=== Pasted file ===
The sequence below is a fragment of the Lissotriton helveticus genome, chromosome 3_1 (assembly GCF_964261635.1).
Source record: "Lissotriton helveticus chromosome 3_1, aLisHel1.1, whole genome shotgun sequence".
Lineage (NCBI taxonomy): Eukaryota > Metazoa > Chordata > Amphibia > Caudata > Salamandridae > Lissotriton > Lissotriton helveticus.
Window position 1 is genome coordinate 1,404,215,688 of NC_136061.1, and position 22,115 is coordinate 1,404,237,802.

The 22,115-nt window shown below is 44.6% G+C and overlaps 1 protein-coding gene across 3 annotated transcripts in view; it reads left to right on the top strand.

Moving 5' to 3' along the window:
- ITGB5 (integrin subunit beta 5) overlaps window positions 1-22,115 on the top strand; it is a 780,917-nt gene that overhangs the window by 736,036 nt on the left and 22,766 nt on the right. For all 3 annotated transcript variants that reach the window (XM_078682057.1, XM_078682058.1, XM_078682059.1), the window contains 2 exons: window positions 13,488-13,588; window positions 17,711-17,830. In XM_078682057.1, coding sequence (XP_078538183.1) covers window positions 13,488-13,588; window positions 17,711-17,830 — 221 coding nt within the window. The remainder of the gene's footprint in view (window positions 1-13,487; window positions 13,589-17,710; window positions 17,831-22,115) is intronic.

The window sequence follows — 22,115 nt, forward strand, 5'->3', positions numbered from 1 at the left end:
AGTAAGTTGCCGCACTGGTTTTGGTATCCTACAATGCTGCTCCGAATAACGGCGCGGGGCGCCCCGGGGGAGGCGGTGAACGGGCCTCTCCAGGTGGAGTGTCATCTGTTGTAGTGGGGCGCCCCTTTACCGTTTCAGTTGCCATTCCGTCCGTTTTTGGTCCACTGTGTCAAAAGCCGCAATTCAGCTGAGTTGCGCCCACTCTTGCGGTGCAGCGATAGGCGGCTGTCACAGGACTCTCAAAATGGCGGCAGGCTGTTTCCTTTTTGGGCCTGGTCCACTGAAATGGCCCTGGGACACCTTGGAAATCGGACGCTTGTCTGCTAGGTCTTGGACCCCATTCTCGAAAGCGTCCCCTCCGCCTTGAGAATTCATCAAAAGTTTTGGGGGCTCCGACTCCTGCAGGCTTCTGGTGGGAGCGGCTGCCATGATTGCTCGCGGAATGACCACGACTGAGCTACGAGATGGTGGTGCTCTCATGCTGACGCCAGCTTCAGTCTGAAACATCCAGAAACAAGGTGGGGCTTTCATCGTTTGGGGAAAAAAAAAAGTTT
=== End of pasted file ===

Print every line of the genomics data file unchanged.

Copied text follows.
The sequence below is a fragment of the Lissotriton helveticus genome, chromosome 3_1 (assembly GCF_964261635.1).
Source record: "Lissotriton helveticus chromosome 3_1, aLisHel1.1, whole genome shotgun sequence".
Lineage (NCBI taxonomy): Eukaryota > Metazoa > Chordata > Amphibia > Caudata > Salamandridae > Lissotriton > Lissotriton helveticus.
Window position 1 is genome coordinate 1,404,215,688 of NC_136061.1, and position 22,115 is coordinate 1,404,237,802.

The 22,115-nt window shown below is 44.6% G+C and overlaps 1 protein-coding gene across 3 annotated transcripts in view; it reads left to right on the top strand.

Moving 5' to 3' along the window:
- ITGB5 (integrin subunit beta 5) overlaps window positions 1-22,115 on the top strand; it is a 780,917-nt gene that overhangs the window by 736,036 nt on the left and 22,766 nt on the right. For all 3 annotated transcript variants that reach the window (XM_078682057.1, XM_078682058.1, XM_078682059.1), the window contains 2 exons: window positions 13,488-13,588; window positions 17,711-17,830. In XM_078682057.1, coding sequence (XP_078538183.1) covers window positions 13,488-13,588; window positions 17,711-17,830 — 221 coding nt within the window. The remainder of the gene's footprint in view (window positions 1-13,487; window positions 13,589-17,710; window positions 17,831-22,115) is intronic.

The window sequence follows — 22,115 nt, forward strand, 5'->3', positions numbered from 1 at the left end:
AGTAAGTTGCCGCACTGGTTTTGGTATCCTACAATGCTGCTCCGAATAACGGCGCGGGGCGCCCCGGGGGAGGCGGTGAACGGGCCTCTCCAGGTGGAGTGTCATCTGTTGTAGTGGGGCGCCCCTTTACCGTTTCAGTTGCCATTCCGTCCGTTTTTGGTCCACTGTGTCAAAAGCCGCAATTCAGCTGAGTTGCGCCCACTCTTGCGGTGCAGCGATAGGCGGCTGTCACAGGACTCTCAAAATGGCGGCAGGCTGTTTCCTTTTTGGGCCTGGTCCACTGAAATGGCCCTGGGACACCTTGGAAATCGGACGCTTGTCTGCTAGGTCTTGGACCCCATTCTCGAAAGCGTCCCCTCCGCCTTGAGAATTCATCAAAAGTTTTGGGGGCTCCGACTCCTGCAGGCTTCTGGTGGGAGCGGCTGCCATGATTGCTCGCGGAATGACCACGACTGAGCTACGAGATGGTGGTGCTCTCATGCTGACGCCAGCTTCAGTCTGAAACATCCAGAAACAAGGTGGGGCTTTCATCGTTTGGGGAAAAAAAAAAGTTT